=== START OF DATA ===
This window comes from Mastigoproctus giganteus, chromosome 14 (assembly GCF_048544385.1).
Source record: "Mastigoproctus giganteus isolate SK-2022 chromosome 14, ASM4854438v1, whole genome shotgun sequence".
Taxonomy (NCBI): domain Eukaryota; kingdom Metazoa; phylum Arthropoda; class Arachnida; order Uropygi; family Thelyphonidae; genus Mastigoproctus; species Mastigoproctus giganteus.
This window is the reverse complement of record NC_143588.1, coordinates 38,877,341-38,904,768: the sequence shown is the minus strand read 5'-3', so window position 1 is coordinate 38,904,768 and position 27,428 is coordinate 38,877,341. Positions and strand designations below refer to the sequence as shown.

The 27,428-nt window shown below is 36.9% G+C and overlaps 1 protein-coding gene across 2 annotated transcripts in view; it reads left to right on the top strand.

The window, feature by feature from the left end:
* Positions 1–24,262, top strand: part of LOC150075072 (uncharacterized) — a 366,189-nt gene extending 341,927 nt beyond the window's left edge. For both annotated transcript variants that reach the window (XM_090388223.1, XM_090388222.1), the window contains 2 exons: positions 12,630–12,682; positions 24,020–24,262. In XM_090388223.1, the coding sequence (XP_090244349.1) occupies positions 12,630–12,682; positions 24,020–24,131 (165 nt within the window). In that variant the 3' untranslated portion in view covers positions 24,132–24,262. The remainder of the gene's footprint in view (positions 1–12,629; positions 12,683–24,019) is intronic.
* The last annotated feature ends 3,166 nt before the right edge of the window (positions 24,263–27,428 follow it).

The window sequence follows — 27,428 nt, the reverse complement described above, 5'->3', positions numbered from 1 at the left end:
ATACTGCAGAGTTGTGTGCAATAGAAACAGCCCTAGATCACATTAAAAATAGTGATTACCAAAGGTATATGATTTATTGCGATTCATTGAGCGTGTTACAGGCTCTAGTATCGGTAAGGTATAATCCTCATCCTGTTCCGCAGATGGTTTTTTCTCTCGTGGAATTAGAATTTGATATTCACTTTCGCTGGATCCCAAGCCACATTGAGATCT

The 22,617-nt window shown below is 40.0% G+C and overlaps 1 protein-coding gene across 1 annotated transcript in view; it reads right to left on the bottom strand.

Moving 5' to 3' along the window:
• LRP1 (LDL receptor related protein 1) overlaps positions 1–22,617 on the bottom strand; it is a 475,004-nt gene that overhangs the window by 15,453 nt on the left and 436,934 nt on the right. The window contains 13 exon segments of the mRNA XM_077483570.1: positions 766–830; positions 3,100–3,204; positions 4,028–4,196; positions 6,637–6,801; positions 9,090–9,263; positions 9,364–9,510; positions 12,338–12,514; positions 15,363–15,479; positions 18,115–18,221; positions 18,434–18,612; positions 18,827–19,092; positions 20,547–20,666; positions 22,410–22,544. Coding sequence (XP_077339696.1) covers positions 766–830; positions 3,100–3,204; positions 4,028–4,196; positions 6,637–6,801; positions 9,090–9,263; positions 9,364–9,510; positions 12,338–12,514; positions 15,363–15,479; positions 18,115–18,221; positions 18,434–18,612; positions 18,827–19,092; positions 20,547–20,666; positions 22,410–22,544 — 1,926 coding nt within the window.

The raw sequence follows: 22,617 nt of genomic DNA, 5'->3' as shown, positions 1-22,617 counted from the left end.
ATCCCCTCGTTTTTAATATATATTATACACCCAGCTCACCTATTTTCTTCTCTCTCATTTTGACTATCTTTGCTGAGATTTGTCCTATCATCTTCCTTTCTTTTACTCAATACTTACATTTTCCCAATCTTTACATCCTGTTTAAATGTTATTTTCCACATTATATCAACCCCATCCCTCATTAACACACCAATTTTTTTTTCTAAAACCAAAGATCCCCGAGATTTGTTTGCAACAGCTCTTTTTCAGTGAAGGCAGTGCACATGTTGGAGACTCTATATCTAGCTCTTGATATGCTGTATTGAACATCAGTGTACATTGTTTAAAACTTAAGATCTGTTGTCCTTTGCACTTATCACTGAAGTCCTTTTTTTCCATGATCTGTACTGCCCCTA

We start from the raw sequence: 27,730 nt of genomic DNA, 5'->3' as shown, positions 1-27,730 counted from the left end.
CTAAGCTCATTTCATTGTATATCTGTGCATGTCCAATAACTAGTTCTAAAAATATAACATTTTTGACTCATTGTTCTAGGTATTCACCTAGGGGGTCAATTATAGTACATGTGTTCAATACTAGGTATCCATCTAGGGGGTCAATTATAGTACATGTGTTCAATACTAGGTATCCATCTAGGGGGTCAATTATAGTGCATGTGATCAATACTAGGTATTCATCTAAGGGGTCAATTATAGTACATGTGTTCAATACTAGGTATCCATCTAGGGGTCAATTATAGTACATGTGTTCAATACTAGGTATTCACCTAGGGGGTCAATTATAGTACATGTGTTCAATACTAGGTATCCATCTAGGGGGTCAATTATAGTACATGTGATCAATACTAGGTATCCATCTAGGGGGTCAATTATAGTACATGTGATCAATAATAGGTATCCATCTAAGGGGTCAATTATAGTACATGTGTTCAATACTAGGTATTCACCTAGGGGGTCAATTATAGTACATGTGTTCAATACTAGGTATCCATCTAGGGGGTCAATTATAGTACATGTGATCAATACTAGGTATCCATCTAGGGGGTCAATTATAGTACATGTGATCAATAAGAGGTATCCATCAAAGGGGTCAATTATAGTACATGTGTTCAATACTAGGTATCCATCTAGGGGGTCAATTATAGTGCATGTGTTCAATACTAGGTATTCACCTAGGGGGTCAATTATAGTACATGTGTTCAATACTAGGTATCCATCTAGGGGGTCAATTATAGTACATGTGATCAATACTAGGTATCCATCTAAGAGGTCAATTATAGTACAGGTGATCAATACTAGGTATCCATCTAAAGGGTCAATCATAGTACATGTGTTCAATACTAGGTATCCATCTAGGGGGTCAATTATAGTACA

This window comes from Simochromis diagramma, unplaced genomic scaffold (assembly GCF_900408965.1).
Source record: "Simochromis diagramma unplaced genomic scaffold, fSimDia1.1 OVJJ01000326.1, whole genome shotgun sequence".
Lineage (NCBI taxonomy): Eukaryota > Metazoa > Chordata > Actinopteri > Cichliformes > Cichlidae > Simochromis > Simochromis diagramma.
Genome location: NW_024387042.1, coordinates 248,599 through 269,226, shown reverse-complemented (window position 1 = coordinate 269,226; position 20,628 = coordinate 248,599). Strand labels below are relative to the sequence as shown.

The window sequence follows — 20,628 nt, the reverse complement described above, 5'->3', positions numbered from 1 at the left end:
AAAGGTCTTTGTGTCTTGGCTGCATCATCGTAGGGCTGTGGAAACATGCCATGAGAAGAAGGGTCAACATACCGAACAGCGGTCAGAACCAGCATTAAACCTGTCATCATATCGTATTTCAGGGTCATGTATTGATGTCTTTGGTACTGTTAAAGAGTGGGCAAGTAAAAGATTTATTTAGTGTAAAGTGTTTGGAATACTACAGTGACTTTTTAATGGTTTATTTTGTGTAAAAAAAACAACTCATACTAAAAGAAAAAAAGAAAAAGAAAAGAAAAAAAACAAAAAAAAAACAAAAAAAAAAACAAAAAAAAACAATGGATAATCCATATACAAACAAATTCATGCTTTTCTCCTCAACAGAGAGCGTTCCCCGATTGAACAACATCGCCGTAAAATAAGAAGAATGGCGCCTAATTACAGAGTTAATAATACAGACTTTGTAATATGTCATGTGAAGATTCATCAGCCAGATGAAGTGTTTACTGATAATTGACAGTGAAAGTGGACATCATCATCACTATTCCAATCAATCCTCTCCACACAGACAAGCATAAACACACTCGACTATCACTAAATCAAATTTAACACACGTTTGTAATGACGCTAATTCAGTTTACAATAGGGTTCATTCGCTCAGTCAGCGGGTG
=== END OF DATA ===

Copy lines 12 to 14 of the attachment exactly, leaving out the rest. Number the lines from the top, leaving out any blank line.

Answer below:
Moving 5' to 3' along the window:
• LRP1 (LDL receptor related protein 1) overlaps positions 1–22,617 on the bottom strand; it is a 475,004-nt gene that overhangs the window by 15,453 nt on the left and 436,934 nt on the right. The window contains 13 exon segments of the mRNA XM_077483570.1: positions 766–830; positions 3,100–3,204; positions 4,028–4,196; positions 6,637–6,801; positions 9,090–9,263; positions 9,364–9,510; positions 12,338–12,514; positions 15,363–15,479; positions 18,115–18,221; positions 18,434–18,612; positions 18,827–19,092; positions 20,547–20,666; positions 22,410–22,544. Coding sequence (XP_077339696.1) covers positions 766–830; positions 3,100–3,204; positions 4,028–4,196; positions 6,637–6,801; positions 9,090–9,263; positions 9,364–9,510; positions 12,338–12,514; positions 15,363–15,479; positions 18,115–18,221; positions 18,434–18,612; positions 18,827–19,092; positions 20,547–20,666; positions 22,410–22,544 — 1,926 coding nt within the window.

The raw sequence follows: 22,617 nt of genomic DNA, 5'->3' as shown, positions 1-22,617 counted from the left end.